MR. HUNTER: Yeah, and so we did talk about – and that’s an element. It’s – of moving away from a voluntary filing approach. And the participants in the process, both private sector and government, basically agreed that that would likely be a bad idea. And the reason is, as we mentioned on the resourcing side, you know, this system as it works today could be quickly overwhelmed if they had to, you know, double, triple, quadruple the number of reviews that they were engaged in. The quality of the reviews would go down very quickly. The timeline – you know, it would really make the system be less effective than it is today. So I guess the case would be you need a pretty, I think, high level of evidence that shows that the foreign investment mechanism is leading to major U.S. national security losses, to say we’re going to review every transaction from a given country, because the likelihood is that you’re then going to be reviewing – you know, out of every 25 cases reviewed, you know, one of them is going to have real national security issues and you’re going churn and waste resources on the other 24 going through the initial 45-day – or is it – is the initial 30 and –
MR. SCHAUS: Thirty and then 45.
MR. HUNTER: – 30-day review. So, you know, that – I – you know, off the cuff, that was discussed in our working group discussions. I didn’t recall there being anyone who thought that that was the right approach, to move away from the voluntary. You know, the government does have the opportunity to request people to file or to make people file when it – when it sees any. And that’s a – that is a risk-based assessment, you know, based on intelligence and where there would be a reason to compel a company to file. So the discussions that we had suggested that that approach is the right balance.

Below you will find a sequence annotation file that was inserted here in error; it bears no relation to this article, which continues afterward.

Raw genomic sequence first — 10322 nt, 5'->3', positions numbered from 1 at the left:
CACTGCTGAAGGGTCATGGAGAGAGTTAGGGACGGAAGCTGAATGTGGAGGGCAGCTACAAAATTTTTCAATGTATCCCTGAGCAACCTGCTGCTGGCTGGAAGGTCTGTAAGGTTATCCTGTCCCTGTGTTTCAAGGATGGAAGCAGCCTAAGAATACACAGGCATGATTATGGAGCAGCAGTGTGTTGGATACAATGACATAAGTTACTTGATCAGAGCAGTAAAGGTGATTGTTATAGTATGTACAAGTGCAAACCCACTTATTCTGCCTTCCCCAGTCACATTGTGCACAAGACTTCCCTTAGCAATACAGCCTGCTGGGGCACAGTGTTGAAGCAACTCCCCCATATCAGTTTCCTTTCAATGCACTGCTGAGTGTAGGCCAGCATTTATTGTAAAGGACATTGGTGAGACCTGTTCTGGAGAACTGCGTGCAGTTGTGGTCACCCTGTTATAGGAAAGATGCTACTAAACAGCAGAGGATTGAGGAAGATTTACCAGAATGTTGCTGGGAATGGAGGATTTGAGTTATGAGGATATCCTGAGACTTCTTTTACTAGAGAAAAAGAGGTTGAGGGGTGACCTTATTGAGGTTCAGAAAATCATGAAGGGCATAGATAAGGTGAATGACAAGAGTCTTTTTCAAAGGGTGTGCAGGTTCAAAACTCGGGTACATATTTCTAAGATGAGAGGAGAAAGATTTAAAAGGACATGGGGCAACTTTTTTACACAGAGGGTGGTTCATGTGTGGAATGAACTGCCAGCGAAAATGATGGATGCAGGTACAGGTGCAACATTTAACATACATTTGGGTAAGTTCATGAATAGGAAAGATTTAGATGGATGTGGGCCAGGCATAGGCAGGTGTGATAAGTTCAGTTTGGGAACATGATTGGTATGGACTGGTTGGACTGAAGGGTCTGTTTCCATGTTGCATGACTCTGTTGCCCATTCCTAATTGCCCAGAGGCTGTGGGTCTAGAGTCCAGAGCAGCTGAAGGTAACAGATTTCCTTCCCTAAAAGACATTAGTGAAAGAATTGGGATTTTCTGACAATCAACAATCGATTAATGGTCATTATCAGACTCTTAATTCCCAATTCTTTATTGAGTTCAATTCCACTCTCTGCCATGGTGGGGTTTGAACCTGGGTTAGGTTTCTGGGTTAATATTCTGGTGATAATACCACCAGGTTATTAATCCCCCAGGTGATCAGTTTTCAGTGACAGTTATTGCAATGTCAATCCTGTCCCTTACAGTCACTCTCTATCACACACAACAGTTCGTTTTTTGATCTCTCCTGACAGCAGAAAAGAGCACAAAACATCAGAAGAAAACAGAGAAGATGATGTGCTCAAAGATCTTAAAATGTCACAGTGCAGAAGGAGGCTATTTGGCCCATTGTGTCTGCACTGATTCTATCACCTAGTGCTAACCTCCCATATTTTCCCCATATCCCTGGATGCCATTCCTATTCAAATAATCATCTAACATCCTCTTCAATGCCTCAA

MR. QUINN: Folks, I think we’re coming up against time here. If there’s any final questions – we’re probably – probably clear on that. OK. Well, thank you guys so much for coming. I certainly learned something today and, you know, learn something every day working here. So thank you to Andrew and thank you to John for giving up their team. And thank you, guys, for coming. As I mentioned at the start, we will be sending out transcripts later today. If for some reason you maybe weren’t on the list or you want to get on the list – if you haven’t received our invite, that’s a good indication that you may not have been. Just letting you know. We’ll make sure to put you on. OK, thank you very much. Thank you.